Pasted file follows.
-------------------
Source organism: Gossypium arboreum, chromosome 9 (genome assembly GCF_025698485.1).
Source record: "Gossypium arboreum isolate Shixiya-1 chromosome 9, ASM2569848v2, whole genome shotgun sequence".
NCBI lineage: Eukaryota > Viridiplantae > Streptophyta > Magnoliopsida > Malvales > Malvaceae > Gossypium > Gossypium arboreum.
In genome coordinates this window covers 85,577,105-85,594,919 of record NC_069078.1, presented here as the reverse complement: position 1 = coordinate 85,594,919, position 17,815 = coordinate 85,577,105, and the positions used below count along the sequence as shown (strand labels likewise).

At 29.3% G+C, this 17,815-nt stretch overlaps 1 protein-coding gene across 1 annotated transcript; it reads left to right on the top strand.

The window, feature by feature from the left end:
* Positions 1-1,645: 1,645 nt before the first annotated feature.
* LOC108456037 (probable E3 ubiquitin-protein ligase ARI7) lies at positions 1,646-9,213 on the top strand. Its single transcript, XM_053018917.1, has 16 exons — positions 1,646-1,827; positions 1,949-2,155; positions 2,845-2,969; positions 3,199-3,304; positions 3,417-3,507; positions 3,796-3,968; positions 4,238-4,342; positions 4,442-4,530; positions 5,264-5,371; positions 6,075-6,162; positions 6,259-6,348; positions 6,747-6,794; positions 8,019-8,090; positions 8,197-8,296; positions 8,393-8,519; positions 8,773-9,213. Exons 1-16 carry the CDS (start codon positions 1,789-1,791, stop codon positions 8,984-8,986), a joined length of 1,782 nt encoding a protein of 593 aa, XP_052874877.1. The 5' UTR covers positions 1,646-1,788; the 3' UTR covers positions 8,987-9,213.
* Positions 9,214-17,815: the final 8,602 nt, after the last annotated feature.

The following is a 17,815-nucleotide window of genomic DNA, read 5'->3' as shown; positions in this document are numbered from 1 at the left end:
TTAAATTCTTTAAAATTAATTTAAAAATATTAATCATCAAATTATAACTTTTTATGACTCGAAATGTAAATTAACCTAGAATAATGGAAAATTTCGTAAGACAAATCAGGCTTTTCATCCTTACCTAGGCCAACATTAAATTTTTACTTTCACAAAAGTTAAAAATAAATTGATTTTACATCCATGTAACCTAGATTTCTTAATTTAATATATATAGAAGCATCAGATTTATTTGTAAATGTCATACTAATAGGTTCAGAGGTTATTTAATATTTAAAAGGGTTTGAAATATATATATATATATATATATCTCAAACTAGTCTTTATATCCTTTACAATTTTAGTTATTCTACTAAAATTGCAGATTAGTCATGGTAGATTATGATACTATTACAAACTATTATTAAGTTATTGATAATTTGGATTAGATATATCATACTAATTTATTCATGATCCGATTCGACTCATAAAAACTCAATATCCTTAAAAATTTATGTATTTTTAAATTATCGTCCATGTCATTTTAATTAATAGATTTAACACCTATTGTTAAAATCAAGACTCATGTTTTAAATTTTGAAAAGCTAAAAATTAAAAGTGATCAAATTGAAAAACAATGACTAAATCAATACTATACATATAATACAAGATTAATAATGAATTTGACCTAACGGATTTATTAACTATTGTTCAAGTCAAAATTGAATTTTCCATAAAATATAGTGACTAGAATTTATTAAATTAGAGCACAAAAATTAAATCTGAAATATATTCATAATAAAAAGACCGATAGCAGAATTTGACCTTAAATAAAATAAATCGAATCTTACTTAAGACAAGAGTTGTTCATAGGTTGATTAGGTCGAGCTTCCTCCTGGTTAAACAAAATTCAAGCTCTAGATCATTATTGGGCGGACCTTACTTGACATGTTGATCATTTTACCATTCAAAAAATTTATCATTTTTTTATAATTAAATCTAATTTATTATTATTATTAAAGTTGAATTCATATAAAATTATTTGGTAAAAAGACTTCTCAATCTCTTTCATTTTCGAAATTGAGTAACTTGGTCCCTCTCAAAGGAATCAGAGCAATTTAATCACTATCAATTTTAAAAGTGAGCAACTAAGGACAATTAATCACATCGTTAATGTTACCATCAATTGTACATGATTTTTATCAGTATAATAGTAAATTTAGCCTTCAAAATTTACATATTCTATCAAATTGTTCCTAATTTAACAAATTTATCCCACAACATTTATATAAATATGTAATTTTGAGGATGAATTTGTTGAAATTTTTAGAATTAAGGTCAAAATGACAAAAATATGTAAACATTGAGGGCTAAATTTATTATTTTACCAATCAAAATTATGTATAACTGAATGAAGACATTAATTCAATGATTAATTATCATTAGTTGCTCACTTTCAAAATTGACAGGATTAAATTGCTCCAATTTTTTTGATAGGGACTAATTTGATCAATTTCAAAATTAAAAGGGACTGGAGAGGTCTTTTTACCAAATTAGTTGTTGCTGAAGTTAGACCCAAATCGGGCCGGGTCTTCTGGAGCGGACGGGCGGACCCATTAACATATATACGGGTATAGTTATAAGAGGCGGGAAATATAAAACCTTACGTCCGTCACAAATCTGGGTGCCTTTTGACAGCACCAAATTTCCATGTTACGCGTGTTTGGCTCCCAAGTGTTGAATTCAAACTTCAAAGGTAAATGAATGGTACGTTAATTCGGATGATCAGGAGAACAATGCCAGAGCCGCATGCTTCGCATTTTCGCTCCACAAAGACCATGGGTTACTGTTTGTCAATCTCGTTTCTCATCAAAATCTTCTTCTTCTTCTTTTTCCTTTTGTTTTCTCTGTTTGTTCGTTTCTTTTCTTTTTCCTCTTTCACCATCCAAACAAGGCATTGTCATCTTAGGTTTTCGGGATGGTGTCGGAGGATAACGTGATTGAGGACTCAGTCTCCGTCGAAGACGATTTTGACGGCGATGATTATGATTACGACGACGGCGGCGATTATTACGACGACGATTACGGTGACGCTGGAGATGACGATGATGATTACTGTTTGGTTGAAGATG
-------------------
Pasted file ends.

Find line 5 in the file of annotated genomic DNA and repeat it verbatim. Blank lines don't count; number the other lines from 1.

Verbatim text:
At 29.3% G+C, this 17,815-nt stretch overlaps 1 protein-coding gene across 1 annotated transcript; it reads left to right on the top strand.